Natural Sugars – Blackstrap, Coconut, Honey, Maple (natural only), Molasses. Limit your intake of these, they should only be used occasionally and in small quantities.

AIP pan fried prawns with garlic, lemon and coriander

What can’t you eat?

When I first saw this list I thought this is impossible, there is nothing left to eat! I found it best to concentrate on the list of foods you could eat and start coming up with recipes, rather than dwelling on what I could no longer have.

Alcohol – Beer, Wine (okay for cooking), spirits



Grains/Grasses – Barley, Corn, Durum, Fonio, Job’s tears, Kamut, Millet, Oats, Rice, Rye, Sorghum, Spelt, Teff, Triticale, Wheat (all varieties), Wild Rice

Grainlike Seeds – Amaranth, Buckwheat, Chia, Quinoa

Dairy – Butter, Buttermilk, Butter oil, Cheese, Cottage cheese, Cream, Curds, Dairy protein isolates, Ghee, Ice cream, Kefir, Milk, Sour cream, Whey, Whey protein isolate, Yoghurt

Legumes – Adzuki beans, Black beans, Black-eyed peas, Butter beans, Calico beans, Cannellini beans, Chickpeas (garbanzo beans), Broad beans (fava beans), Great northern beans, Green beans, Italian beans, Kidney beans, Lentils, Lima beans, Mung beans, Navy beans, Peanuts, Peas, Pinto beans, Runner beans, Split peas, Soybeans (edamame, tofu, tempeh, all soy products, soy isolates, soy lecithin)

Processed Vegetable Oils – Canola oil (rapeseed oil), Corn oil, Cottonseed oil, Palm kernel oil, Peanut oil, Safflower oil, Soybean oil, Sunflower oil

Processed Food/Chemicals – Acrylamides, Artificial food colour, Autolyzed protein, Brominated vegetable oil, Emulsifiers (carrageenan, cellulose gum, guar gum, lecithin, xanthan gum), Hydrolyzed vegetable protein, Monosodium Glutamate, Natural flavours, Nitrates & Nitrites (naturally occurring ones are ok), Olestra, Phosphoric acid, Propylene glycol, Textured vegetable protein, Trans fats (partially hydrogenated vegetable oil, hydrogenated oil), yeast extract, anything that has a chemical name or you don’t know what it is.

Sugars/Sweeteners/Substitutes – Acesulfame potassium (acesulfame K), Agave, Agave nectar, Aspartame, Barley malt, Barley malt syrup, Brown rice syrup, Brown sugar, Cane crystals, Cane sugar (refined), Caramel, Corn sweetener, Corn syrup, Corn syrup solids, Crystalline fructose, Dehydrated cane juice, Demerara sugar, Dextrin, Dextrose, Diastatic malt, Erythritol, Evaporated cane juice, Fructose, Fruit juice, Fruit juice concentrate, Galactose, Glucose, Glucose solids, Golden syrup, High-fructose corn syrup, Invert sugar, Inulin, Lactose, Malt Syrup, Maltodextrin, Maltose, Mannitol, Monk fruit (luo han guo), Noetame, Panela, Panocha, Refined sugar, Rice bran syrup, Saccharin, Sorbitol, Stevia, Sucralose, Sucrose (saccharose), Syrup, Treacle, Turbinado sugar, Xylitol, Yacon Syrup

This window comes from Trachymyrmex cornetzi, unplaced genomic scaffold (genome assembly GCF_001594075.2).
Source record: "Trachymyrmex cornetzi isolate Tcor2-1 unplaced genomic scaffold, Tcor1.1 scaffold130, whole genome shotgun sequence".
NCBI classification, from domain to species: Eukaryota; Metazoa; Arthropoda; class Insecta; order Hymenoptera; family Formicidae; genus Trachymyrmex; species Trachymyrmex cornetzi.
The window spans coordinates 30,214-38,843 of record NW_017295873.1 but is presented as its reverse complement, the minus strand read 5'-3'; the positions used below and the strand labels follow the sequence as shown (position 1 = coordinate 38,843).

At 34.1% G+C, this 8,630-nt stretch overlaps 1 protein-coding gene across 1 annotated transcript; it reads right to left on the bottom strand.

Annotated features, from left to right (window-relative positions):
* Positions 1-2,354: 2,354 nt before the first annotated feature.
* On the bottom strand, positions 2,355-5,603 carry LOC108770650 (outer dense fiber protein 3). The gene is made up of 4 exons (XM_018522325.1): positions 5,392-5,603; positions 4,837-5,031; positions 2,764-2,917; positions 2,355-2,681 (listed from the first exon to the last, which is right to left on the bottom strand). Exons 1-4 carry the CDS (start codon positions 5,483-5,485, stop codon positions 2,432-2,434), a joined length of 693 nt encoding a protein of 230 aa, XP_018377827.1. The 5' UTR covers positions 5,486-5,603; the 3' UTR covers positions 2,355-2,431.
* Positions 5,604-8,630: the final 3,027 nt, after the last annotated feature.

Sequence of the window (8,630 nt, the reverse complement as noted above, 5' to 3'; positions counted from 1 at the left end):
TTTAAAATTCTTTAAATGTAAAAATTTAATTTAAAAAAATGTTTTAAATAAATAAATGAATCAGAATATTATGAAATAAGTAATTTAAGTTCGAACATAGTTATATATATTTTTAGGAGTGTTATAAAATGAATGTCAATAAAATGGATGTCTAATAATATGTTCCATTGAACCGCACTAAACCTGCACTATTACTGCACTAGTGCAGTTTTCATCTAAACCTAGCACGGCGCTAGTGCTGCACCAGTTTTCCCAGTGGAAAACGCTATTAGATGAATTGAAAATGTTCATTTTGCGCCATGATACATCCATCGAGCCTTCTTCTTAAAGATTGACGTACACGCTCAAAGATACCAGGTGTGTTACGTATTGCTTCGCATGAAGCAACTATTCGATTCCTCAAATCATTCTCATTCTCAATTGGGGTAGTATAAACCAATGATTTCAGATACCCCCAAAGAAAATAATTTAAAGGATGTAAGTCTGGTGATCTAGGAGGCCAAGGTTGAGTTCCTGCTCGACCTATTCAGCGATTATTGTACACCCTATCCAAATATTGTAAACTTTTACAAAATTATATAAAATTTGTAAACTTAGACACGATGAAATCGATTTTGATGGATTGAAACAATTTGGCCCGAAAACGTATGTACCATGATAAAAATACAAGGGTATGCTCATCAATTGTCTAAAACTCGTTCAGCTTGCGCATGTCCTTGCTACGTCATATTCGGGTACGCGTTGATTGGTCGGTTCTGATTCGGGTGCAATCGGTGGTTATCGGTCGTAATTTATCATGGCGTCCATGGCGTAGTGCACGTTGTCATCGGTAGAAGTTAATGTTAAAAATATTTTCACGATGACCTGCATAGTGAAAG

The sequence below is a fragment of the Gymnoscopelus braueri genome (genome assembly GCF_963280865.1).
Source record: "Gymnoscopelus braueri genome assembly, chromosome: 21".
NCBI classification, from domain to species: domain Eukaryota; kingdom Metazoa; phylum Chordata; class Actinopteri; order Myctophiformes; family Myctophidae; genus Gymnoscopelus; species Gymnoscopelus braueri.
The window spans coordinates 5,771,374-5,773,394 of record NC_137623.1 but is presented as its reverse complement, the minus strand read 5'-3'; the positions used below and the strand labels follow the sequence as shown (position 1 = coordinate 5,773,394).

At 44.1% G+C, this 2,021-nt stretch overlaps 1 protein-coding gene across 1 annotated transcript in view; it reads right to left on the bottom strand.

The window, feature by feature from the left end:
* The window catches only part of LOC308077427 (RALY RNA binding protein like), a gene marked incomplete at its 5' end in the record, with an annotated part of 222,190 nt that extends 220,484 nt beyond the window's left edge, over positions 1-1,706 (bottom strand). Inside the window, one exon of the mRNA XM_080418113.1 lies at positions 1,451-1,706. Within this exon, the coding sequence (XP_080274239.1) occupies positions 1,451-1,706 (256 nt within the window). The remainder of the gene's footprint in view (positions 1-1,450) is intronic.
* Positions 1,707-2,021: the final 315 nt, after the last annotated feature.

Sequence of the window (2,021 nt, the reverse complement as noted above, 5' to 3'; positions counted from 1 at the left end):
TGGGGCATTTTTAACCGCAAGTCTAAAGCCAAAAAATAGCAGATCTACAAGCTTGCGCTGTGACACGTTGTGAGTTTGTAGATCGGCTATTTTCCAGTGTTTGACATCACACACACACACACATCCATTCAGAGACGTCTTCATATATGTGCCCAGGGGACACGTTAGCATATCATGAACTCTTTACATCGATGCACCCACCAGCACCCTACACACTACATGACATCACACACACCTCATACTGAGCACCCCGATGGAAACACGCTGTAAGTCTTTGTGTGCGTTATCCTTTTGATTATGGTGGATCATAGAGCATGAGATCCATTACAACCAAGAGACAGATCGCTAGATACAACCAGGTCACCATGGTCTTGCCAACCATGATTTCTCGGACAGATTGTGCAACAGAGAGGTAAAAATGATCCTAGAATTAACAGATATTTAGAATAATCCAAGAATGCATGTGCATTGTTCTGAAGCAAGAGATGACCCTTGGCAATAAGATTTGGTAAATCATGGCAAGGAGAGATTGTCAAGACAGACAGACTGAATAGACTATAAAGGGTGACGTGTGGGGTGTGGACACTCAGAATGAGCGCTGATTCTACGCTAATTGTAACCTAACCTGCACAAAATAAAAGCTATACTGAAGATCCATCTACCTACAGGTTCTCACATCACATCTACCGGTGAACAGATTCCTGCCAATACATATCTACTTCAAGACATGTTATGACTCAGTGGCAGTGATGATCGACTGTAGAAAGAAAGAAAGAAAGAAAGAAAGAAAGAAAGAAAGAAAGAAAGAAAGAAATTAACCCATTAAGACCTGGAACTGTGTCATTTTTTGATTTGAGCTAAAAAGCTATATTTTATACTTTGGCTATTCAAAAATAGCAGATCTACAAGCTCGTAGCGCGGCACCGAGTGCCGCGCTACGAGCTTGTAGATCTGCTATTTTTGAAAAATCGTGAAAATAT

Nuts/Seeds – Almonds, Brazil nuts, Cashews, Chestnuts, Flax seeds, Hazelnuts, Hemp seeds, Macadamia nuts, Pecans, Pine nuts, Pistachios, Poppy seeds, Pumpkin seeds, Sesame seeds, Sunflower seeds, Walnuts. Any flours, butters, oils or other products derived from nuts or seeds.

Nightshades/Spices derived from Nightshades – Ashwagandha, Aubergine (eggplant), Bell peppers (sweet peppers), Cayenne peppers, Cape Gooseberries (physalis), Garden huckleberries (regular huckleberries are ok), Goji berries, Hot peppers (chili peppers & chili-based spices), Naranjillas, Paprika, Pepinos, Pimentos, Potatoes (not sweet potatoes, which are ok), Tamarillos, Tomatillos, Tomatoes. Some curry powders contain nightshades so please check them.

Spices derived from Seeds – Anise, Annatto, Black Caraway (russian caraway, black cumin), Celery seed, Coriander seed, Cumin, Dill, Fennel seed, Fenugreek, Mustard, Nutmeg. Celery leaf, Coriander leaf, Dill fronds, Fennel fronds, Mustard greens are all ok. 

AIP mussels with a thai coconut broth

How hard could it be?

Lets face it, it was only going to be for a month I could cope, I was already coeliac so how hard could it be! Well it turns out it could be pretty hard. The first 2 weeks I had such bad cravings for sugary foods it was unreal, I didn’t eat that much sugar in the first place so why were the cravings so bad?!  It wasn’t until trying the AIP protocol that I realised how many foods sugar is hidden in. You think sugar, you think cakes, sweets, desserts, etc, you don’t necessarily think stock cubes, sauces, bacon, sausages, cured meats, bread, etc. But sure enough its there! I was constantly hungry thanks to the cravings, even though I was now eating twice as much as before. I was contemplating giving up at this point, and then I started to notice a few things. For the first time in over 20 years I was starting to sleep more regularly, after suffering from pretty bad insomnia where some nights I barely got an hours sleep, and I rarely slept before 4am I suddenly wanted to go to bed before Duncan and I could actually go to sleep pretty much as soon as my head hit the pillow, this was a revelation for me!! As a result I started to find I had a little more energy than before. By the end of the first month my digestive problems had started to improve, I didn’t have debilitating cramps and bouts of unexplained diarrhoea (sorry TMI) constantly.  So rather than giving up at the end of the first month I decided I’d give it another month.  This pattern continued for the next few months, I slept better and better, I felt more energised than I had in years as a result I could think more clearly, my daily digestive issues pretty much disappeared, my emotional state was vastly improved. I added in digestive enzymes and probiotics to help my gut, I added in Omega 3s to help with inflammation and I changed some of my existing supplements to better quality ones, with no nasty fillers. I’d already been taking vitamin D topically as taking it orally had had no effect for over 2 years, despite dosage increases, my  nutritionist advised increasing it even more as studies have shown improvements for those with autoimmune disease who are able to have an optimal Vitamin D level.